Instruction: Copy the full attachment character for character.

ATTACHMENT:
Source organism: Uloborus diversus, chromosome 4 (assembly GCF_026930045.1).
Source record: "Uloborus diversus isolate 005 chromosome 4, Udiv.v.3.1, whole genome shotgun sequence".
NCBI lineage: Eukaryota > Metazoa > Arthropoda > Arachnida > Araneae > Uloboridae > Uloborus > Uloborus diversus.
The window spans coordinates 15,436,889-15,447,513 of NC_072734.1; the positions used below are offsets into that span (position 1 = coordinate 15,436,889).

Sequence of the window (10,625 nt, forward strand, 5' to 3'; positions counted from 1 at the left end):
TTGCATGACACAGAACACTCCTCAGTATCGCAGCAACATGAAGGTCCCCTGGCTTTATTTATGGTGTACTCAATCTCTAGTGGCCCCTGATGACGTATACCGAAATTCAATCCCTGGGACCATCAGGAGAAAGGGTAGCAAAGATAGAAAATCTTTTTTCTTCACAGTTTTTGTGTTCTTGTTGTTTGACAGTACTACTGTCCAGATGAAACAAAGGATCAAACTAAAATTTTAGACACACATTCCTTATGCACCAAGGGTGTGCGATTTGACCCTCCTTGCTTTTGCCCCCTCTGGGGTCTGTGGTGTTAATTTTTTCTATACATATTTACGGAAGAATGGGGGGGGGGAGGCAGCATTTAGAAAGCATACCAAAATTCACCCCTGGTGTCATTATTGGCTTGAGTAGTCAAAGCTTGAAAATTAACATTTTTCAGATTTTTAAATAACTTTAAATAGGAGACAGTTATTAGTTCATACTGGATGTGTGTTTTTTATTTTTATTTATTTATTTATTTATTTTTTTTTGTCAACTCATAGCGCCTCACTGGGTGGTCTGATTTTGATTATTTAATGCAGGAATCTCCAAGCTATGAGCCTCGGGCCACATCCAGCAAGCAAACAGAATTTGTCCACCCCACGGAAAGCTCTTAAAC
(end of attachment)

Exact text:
Source organism: Uloborus diversus, chromosome 4 (assembly GCF_026930045.1).
Source record: "Uloborus diversus isolate 005 chromosome 4, Udiv.v.3.1, whole genome shotgun sequence".
NCBI lineage: Eukaryota > Metazoa > Arthropoda > Arachnida > Araneae > Uloboridae > Uloborus > Uloborus diversus.
The window spans coordinates 15,436,889-15,447,513 of NC_072734.1; the positions used below are offsets into that span (position 1 = coordinate 15,436,889).

Sequence of the window (10,625 nt, forward strand, 5' to 3'; positions counted from 1 at the left end):
TTGCATGACACAGAACACTCCTCAGTATCGCAGCAACATGAAGGTCCCCTGGCTTTATTTATGGTGTACTCAATCTCTAGTGGCCCCTGATGACGTATACCGAAATTCAATCCCTGGGACCATCAGGAGAAAGGGTAGCAAAGATAGAAAATCTTTTTTCTTCACAGTTTTTGTGTTCTTGTTGTTTGACAGTACTACTGTCCAGATGAAACAAAGGATCAAACTAAAATTTTAGACACACATTCCTTATGCACCAAGGGTGTGCGATTTGACCCTCCTTGCTTTTGCCCCCTCTGGGGTCTGTGGTGTTAATTTTTTCTATACATATTTACGGAAGAATGGGGGGGGGGAGGCAGCATTTAGAAAGCATACCAAAATTCACCCCTGGTGTCATTATTGGCTTGAGTAGTCAAAGCTTGAAAATTAACATTTTTCAGATTTTTAAATAACTTTAAATAGGAGACAGTTATTAGTTCATACTGGATGTGTGTTTTTTATTTTTATTTATTTATTTATTTATTTTTTTTTGTCAACTCATAGCGCCTCACTGGGTGGTCTGATTTTGATTATTTAATGCAGGAATCTCCAAGCTATGAGCCTCGGGCCACATCCAGCAAGCAAACAGAATTTGTCCACCCCACGGAAAGCTCTTAAAC